Certain substances act like a liquid until pressure is applied, and then they appear to be solid. Others are stretchy or bounce. The scientific name for these substances is "Polymers." How to do polymer experiments safely as a fun, homeschool experiment.
Let's Play and Find Out About Slime
Slime is easy for kids to make and ever so fun for kids to to play with. This ooey, gooey, slippery, and slimy stuff provides a perfect opportunity to guide kids to discover new things by applying what they already know. By Janice VanCleave.
Most liquids' viscosity changes because of temperature. But non-Newtonian fluids' viscosity changes because of pressure. Scientists haven't decided yet what makes oobleck behave like this.
The following recipes contain Borax, which is a toxic substance. The experiments should not be done in the kitchen nor near food or food preparation areas. Limit the time children are exposed to it, and tell them never to put it near their mouths, nor eat until their hands are washed. If they have an upset stomach or rash afterwards, push fluids, and the symptoms should go away. When interest has waned, use to kill ants somewhere away from children and pets.
Make Borax solution:
Take 2 tablespoons borax (You can buy this at a grocery store
or online) and add to 1 cup of water and
Add 1/2 cup of Borax
solution to water and glue mixture
Stir and store in a plastic bag
Mix well. Add food coloring if you wish. Let it dry about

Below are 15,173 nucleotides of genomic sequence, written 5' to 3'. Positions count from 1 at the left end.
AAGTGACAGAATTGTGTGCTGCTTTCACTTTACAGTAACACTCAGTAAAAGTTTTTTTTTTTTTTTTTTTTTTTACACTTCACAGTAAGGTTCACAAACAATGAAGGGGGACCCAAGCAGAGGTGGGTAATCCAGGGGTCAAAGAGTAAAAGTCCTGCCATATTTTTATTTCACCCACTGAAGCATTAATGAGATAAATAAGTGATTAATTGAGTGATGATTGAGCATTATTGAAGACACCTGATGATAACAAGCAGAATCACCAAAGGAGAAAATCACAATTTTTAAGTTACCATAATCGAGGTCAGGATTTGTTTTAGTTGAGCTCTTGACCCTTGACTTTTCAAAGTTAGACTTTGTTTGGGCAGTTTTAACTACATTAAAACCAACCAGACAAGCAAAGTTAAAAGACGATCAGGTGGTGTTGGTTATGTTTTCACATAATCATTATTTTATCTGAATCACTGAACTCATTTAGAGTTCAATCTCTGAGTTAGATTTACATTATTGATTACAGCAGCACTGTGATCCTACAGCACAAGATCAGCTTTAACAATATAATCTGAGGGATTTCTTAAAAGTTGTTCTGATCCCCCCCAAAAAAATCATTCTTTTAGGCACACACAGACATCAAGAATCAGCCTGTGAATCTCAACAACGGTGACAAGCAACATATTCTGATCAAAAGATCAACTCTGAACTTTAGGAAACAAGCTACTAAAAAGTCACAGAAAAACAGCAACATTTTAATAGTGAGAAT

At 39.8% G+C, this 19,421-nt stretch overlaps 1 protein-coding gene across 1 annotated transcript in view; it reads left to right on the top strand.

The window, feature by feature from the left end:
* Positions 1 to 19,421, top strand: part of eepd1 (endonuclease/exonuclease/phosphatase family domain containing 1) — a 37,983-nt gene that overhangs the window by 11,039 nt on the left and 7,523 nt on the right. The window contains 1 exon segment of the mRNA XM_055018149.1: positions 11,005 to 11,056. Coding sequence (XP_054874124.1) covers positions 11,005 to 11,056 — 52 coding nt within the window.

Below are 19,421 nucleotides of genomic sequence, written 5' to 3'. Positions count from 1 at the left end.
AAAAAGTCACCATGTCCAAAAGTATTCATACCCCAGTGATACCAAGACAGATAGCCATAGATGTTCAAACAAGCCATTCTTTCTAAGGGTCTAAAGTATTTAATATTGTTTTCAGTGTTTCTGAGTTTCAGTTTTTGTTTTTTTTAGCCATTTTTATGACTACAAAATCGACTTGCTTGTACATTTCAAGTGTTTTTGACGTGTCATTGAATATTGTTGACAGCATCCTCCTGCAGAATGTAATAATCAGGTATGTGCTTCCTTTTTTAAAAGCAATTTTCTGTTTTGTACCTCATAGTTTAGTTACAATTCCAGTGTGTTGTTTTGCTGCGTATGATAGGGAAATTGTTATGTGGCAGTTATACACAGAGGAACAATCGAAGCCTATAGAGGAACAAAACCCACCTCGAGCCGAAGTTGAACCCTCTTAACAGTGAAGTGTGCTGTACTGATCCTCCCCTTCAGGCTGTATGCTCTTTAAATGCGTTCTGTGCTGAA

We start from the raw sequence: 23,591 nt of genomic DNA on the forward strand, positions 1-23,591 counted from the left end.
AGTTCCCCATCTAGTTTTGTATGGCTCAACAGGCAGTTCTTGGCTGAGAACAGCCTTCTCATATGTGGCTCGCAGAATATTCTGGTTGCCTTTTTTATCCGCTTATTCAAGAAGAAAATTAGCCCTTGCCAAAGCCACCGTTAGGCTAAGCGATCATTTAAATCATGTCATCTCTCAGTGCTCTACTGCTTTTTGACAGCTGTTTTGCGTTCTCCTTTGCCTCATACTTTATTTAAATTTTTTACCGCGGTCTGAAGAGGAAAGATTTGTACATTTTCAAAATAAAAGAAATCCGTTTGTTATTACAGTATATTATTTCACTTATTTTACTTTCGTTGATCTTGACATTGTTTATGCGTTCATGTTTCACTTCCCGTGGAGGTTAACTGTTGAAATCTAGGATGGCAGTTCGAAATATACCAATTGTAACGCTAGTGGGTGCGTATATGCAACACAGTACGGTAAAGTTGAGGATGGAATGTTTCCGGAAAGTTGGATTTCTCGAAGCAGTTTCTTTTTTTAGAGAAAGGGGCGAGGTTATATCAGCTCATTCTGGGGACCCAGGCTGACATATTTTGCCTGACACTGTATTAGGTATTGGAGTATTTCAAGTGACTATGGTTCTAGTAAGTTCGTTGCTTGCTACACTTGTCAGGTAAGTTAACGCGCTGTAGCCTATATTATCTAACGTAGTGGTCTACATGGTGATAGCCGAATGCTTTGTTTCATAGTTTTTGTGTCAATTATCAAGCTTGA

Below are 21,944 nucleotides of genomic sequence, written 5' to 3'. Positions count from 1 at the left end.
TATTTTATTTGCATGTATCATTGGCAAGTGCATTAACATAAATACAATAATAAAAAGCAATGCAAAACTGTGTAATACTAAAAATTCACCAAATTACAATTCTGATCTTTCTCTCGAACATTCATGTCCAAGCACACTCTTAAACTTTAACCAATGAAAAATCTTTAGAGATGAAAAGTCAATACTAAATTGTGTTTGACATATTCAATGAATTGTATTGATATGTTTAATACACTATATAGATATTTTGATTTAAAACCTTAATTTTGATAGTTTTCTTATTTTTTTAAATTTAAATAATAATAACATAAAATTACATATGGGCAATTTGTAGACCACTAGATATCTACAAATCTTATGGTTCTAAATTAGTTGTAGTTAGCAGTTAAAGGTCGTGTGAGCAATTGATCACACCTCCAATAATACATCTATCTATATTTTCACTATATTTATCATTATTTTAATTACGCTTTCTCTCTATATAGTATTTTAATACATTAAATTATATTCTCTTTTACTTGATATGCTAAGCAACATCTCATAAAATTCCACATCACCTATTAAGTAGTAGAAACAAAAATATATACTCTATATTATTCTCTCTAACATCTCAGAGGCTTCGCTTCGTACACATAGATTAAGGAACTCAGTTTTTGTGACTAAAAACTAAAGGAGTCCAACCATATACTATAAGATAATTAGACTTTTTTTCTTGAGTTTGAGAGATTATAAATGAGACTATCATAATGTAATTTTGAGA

an hour. When ready, it will be smooth and rubber-like. Store
in an airtight container.
Bouncy Polymer Chemistry
In this experiment you will make your own homemade silly putty. By varying the ratio of ingredients and by observing physical properties, you can determine the best recipe for the putty.
Silly Putty for Potholes
"So we were putzing around with different ideas and things we wanted to work with-and we were like, what's a common, everyday problem all around the world that everybody hates?" explains 21-year-old team member Curtis Obert. "And we landed on potholes." He and four other students decided on a non-Newtonian fluid as a solution because of its unusual physical properties. "When there's no force being applied to it, it flows like a liquid does and fills in the holes," says Obert, "but when it gets run over, it acts like a solid."
Thank you for your interest in our Faultless Starch products.
You may purchase our products online at www.agelong.com/
or by calling toll free to 1-800-892-8022. If you provide your
address we will forward an Agelong
We have a new Faultless
Liquid Starch that is available at K-Mart. You may wish to
call ahead to speak with the manager. If it is not on the shelf
they can order it in for you. This product will work great for
many craft projects.
If you advise us of your location, we will advise if any stores
in your area carry the Faultless
Dry Starch. It is more difficult to locate, but always available
online or through Agelong Catalog.
Again, thank you for you interest in our products.
The Dial Corporation acquired the consumer products division
of U.S. Borax in 1989 and can instruct you where to buy Borax
in your area. Look under "Laundry Care" for "20 Mule Team Borax" and add your zip code. Their phone number is (800) 457-8739, or please
visit the 20 Mule Team Laundry web site at 20muleteamlaundry.com.
Twenty Terrific at Home Science Experiments Inspired by Favorite Children's Books
Combining classic children's literature with fun kitchen science experiments, this handbook is an ideal resource for parents or teachers who want to instill a cross-curricular approach to educating their children.